When Countryside Village was new in 1953, the oldest baby boomers were in elementary school, and their parents were scooping up ranch homes and leaving urban neighborhoods and downtown shopping districts behind.
Omaha's first shopping center re-created a small downtown on the city's new western frontier, and the center provided a retail hub for the families drawn to its 87th and Pacific Streets location by its neighbors, Westside High School and Christ the King Parish.
Now supported by the third and fourth generations of west Omaha residents, Countryside Village is showing its age and is in line for a makeover expected to freshen up its look while maintaining its neighborhood scale.
Owners Larry and Mariana Myers and their son Andrew Myers said they will spend about $400,000 this winter to replace the sidewalks throughout the complex as well as the roofs and the distinctive dark wood fascia on the center's two buildings. They'll replace the dark, peeling wood with a lighter fiber-cement siding in a wood grain.
Other centers in the area also have remodeled in recent years, but they were motivated by some major vacancies.
The owner of Frederick Square shopping center south of West Center Road on 84th Street invested more than $2 million in exterior improvements in 2007, following the loss of Baker's as an anchor tenant. 74 Pacific Plaza had significant vacancies before it changed hands in 2009 and the new owner, Mike Huber, spent about $1 million to upgrade the 1974 center, which he said generated new interest from tenants.
In contrast, Countryside Village has enjoyed nearly full occupancy and currently has 30 tenants and two vacancies.
Finding tenants who want to lease at Countryside has never been difficult, Myers said; the challenge is maintaining the right retail mix. He is currently interested in attracting a high-end ethnic restaurant for one of his vacancies.
Today, tenants include almost everything the neighborhood could need: a grocery dating to the center's beginning, a shoe repair shop, bookstore, dry cleaners, travel agency, clothing shops, florist, two coffee shops, a bakery, optician, even a dog boutique and, coming soon, a Cherry Berry frozen yogurt shop.
Tucked in among the trees with a low roofline, Countryside will “still have a village feel,” Larry Myers said.
The center will keep its stone facade but won't have the imposing rock and stucco corner towers popular in new centers in heavily commercial districts.
The architecture is essential and reflects the neighborhood center and community of retailers that Countryside has become, said Diana Abbott, manager at the Bookworm, in the center since 1999.
“It's really a small town here,” she said. “We're all in this together.”
She said that the investment in the property is “wonderful” and that changes are not easy with established architecture. “You don't want to homogenize.”
Gary Kirkpatrick owner of Palma Shoe Repair since 1980, is less concerned about the buildings' older look — “I really have never heard anybody complain about it” — because he attributes his success to the location and the support of neighborhood residents. “It's a great customer clientele,” he said, who are the reason the center has “stood the test of time.”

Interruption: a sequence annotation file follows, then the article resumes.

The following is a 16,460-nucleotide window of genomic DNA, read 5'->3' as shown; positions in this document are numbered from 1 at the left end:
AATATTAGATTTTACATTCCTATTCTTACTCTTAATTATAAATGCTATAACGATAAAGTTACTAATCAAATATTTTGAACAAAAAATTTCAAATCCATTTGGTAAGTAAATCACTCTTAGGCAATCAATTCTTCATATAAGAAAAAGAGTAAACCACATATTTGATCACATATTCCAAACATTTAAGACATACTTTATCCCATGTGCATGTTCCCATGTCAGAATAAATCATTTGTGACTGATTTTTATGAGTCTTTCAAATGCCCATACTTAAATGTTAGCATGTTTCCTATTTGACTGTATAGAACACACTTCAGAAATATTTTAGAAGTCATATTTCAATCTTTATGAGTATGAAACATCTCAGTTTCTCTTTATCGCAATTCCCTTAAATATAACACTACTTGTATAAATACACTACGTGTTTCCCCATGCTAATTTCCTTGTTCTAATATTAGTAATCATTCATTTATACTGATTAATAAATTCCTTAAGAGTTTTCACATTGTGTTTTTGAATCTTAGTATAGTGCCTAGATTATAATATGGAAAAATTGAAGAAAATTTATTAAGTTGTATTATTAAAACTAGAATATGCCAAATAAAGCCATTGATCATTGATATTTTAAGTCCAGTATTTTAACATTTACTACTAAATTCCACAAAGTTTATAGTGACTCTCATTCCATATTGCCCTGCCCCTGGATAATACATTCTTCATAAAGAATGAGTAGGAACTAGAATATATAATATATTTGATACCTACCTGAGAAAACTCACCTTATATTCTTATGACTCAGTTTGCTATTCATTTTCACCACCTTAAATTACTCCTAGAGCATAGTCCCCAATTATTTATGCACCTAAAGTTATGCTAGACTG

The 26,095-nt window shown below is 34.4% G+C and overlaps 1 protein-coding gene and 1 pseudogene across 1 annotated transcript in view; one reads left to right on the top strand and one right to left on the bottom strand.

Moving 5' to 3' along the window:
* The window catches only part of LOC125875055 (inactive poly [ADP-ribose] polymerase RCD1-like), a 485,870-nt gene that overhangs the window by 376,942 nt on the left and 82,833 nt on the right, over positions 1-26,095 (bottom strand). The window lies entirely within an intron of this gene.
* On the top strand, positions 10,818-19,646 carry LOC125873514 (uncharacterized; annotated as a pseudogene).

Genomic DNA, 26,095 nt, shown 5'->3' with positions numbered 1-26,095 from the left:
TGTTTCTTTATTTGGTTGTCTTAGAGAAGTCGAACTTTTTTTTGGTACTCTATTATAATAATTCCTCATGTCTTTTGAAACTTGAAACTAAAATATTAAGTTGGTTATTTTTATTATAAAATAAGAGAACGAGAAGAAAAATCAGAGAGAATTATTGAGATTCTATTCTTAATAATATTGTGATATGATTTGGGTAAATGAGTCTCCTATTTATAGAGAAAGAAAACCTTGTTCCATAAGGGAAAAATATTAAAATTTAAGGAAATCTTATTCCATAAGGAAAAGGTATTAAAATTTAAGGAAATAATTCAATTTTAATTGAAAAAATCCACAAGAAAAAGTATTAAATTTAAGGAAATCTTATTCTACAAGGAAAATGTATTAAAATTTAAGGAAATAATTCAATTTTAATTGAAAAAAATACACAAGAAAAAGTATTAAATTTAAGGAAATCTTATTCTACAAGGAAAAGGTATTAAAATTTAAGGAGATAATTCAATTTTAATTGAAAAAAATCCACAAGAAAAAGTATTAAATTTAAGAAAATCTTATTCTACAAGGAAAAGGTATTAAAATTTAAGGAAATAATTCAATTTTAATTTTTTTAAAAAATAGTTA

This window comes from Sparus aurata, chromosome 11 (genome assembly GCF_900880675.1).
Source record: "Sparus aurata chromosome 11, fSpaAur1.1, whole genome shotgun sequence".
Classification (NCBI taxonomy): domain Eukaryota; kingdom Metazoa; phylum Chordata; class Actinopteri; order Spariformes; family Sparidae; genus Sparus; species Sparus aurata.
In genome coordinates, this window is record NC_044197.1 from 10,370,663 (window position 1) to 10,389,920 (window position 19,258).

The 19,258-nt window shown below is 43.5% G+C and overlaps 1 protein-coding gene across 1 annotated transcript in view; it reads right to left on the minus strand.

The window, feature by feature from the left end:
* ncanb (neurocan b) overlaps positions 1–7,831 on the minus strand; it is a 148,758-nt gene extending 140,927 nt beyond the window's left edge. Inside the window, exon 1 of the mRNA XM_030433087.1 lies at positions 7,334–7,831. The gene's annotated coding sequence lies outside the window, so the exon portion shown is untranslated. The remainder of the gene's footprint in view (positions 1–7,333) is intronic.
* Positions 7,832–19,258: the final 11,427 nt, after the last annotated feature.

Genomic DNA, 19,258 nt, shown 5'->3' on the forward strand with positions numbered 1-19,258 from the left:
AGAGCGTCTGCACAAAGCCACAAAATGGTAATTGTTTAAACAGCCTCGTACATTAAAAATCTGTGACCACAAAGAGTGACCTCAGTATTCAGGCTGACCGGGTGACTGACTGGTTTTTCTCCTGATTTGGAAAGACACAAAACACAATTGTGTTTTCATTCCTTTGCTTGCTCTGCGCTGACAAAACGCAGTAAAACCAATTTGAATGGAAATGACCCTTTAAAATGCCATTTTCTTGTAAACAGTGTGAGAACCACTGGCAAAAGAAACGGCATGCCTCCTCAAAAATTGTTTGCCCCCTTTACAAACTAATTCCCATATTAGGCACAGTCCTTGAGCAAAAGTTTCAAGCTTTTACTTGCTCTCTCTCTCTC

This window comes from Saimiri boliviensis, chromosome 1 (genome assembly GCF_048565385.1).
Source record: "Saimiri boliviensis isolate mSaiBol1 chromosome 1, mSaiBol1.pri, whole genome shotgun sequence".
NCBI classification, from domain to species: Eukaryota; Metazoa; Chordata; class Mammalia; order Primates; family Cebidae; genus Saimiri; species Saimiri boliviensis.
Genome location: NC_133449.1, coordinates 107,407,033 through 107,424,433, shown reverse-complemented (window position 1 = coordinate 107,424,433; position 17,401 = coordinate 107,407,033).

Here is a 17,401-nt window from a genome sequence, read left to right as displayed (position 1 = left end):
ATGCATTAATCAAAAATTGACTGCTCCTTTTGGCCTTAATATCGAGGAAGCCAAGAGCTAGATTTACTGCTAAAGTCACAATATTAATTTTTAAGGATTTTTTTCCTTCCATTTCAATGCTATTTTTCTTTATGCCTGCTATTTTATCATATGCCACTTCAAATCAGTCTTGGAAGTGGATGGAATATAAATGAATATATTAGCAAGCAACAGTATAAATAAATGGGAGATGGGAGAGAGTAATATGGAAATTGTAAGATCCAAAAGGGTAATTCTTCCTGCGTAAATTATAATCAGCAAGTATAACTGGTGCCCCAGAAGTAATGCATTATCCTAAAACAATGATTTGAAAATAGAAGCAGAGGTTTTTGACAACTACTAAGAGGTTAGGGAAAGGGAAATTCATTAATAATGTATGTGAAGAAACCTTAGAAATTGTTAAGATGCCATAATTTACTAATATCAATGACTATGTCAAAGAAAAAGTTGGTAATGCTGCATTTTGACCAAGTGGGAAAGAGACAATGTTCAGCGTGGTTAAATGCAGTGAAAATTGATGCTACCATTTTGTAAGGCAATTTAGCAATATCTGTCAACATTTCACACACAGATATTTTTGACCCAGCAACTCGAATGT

The center was built in 1953 by Larry Myers' parents, Larry and Virgie Myers, who had managed clothing shops around the Midwest before moving to Omaha. Here, Larry Myers became a homebuilder and Virgie Myers started her own business, four women's clothing shops called Virgie's Town & Country.
Several shopping centers were planned in the early 1950s, according to a 1952 World-Herald article, but Countryside was the first to reach construction.
“My mom and dad were visionaries,” Myers said. (Their vision including having son Larry, who was 13 when the center opened, mow the lawn at the shopping center.)
Early advertisements touted the ease of parking and the fact that customers could avoid “nerve-wracking” downtown traffic. A thousand people came to the center's August 1953 grand opening, and the manager of the ice cream store said she made more than 400 sales in three hours.
A decade later, the Myerses built Rockbrook Village, also known for its local retailers and community feel, and sold the centers in 1977 to their son and daughter, Sue Daub. In 1986, the siblings divided up the ownership.
Myers said the shopping center maintains a cooperative relationship with the parish and with Westside High School. The three properties share parking for one another's big events, he said, and Christ the King, for example, avoids hosting a wedding on the June weekend when Countryside hosts its annual art fair.
The stores attract customers from around the city but find their core customers right in the area. For example, Roots & Wings boutique, founded by a Westside High School graduate, caters to the school's students right across Pacific Street. Le Quartier bakery opened in 2010, its owner said at the time, aiming for a “loyal neighborhood base.”
Bookworm co-owner Beth Black said the remodel should help keep the center vibrant. “Any time you get a facelift, it's a good thing. It freshens things up and people become aware again.”
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